There is also a National Multi-Disciplinary Committee on anti-money laundering, which assesses and improves anti-money laundering policies and advises the government on anti- money laundering and other related matters.

Other regulators are the Bank of Tanzania; the Individual Banks & Financial Institutions duly licensed; Capital Markets and Securities Authority; the Insurance Supervisory Department; the Gaming Board; Ministry of Finance (Orders of the Minister); Ministry of Home Affairs; the Attorney General of the United Republic of Tanzania; the Director of Public Prosecution (in the Ministry of Justice and Constitutional Affairs); the Director of Prevention and Combating of Corruption Bureau (PCCB); the Police Force; Business Registration and Licensing Authority; Tanzania Revenue Authority; Customs & Excise Department; Municipal Trade / Licensing Officer; Registration Insolvency & Trusteeship Agency; Registrar of Societies & Non-Governmental Organizations; Immigration Department; Tanzania Investment Centre; and the Tanzania Intelligence & State Security Services Unit and Anti-Terrorism Unit.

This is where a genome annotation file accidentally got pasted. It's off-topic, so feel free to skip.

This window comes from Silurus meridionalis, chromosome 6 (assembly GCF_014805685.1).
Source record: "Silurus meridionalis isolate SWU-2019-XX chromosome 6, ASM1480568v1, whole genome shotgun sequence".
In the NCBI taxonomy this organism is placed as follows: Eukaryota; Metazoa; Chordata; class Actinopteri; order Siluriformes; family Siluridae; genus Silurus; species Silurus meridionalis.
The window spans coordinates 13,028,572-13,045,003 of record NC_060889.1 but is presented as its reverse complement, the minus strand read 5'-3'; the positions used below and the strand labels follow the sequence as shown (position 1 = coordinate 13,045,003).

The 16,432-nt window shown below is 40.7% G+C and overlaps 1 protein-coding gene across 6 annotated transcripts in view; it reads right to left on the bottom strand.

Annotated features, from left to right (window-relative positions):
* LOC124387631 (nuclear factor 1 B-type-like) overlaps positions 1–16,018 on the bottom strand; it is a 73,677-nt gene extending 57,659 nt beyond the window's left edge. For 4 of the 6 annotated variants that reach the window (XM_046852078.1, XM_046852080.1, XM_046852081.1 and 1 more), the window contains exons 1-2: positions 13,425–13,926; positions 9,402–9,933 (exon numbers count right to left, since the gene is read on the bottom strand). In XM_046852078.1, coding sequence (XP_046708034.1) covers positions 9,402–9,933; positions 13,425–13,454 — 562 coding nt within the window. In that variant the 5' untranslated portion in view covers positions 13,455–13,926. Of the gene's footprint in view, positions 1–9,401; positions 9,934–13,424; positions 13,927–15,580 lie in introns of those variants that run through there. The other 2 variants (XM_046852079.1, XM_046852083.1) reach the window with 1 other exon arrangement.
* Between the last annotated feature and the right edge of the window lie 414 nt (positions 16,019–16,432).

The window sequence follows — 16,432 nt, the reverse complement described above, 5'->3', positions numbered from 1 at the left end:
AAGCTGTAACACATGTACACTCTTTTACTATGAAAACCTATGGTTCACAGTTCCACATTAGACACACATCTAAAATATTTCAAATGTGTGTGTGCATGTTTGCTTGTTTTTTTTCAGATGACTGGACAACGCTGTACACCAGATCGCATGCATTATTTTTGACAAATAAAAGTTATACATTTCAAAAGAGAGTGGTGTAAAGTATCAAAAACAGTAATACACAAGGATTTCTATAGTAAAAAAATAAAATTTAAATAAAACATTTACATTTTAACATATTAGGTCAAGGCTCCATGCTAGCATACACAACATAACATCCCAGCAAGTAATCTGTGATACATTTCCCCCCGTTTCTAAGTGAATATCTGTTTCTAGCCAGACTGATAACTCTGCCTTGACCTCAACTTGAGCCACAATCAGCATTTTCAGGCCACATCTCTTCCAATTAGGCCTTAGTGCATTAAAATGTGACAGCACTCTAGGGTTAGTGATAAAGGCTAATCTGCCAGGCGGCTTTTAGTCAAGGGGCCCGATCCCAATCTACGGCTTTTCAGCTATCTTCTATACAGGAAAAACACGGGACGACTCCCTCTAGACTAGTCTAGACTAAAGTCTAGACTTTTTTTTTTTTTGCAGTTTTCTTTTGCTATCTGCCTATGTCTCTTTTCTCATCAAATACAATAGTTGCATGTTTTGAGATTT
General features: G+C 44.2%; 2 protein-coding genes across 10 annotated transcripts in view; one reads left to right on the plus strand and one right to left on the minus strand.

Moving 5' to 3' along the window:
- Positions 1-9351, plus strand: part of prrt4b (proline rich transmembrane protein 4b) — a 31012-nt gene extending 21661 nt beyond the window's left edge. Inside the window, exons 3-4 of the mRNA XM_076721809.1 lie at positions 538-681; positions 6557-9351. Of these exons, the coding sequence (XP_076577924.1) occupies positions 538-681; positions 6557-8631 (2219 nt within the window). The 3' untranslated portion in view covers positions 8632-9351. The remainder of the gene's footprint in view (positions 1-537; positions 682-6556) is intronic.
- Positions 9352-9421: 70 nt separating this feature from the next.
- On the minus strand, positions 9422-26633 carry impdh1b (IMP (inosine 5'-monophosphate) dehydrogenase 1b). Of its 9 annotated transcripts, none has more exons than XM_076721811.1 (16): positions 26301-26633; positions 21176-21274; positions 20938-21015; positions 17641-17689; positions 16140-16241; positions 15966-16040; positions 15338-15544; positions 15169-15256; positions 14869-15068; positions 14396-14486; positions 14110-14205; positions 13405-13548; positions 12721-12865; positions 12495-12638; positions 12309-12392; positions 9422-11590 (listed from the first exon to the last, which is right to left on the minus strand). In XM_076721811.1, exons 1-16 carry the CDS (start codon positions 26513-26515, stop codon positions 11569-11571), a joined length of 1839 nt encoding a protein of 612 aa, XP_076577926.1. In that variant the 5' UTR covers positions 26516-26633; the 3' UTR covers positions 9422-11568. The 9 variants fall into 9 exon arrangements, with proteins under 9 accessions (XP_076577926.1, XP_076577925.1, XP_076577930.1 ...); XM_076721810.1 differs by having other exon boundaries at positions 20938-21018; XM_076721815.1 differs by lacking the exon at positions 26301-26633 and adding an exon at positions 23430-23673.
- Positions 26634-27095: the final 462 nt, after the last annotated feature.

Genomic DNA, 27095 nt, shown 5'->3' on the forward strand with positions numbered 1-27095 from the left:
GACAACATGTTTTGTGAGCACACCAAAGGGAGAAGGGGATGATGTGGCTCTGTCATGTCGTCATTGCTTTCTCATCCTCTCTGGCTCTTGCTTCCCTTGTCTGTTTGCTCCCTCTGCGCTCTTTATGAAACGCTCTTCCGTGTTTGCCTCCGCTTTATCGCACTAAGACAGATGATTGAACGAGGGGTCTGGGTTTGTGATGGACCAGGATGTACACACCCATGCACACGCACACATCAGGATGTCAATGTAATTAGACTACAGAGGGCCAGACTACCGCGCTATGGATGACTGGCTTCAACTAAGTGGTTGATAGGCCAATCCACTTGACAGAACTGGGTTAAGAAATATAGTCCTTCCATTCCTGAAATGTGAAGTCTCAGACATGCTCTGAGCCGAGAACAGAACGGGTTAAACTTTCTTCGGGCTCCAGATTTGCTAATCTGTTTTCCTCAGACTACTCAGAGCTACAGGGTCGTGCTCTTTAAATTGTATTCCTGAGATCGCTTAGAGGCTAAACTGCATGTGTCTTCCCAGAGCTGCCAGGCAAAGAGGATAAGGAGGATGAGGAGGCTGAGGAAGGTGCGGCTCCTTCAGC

Customer Due Diligence

Conduct of a typical KYC identification process

  • Ordinarily, the applicant needs to show an official record reasonably capable of establishing the true identity of the applicant. This official record can be a birth certificate or an affidavit to that effect; a passport or other official means of identification; in the case of a corporation, a copy of the organization’s Memorandum and Articles of Association and a certificate of incorporation together with the latest annual reports certified by the Registrar of Companies; and any other documents as may be prescribed by the Minister in the regulations.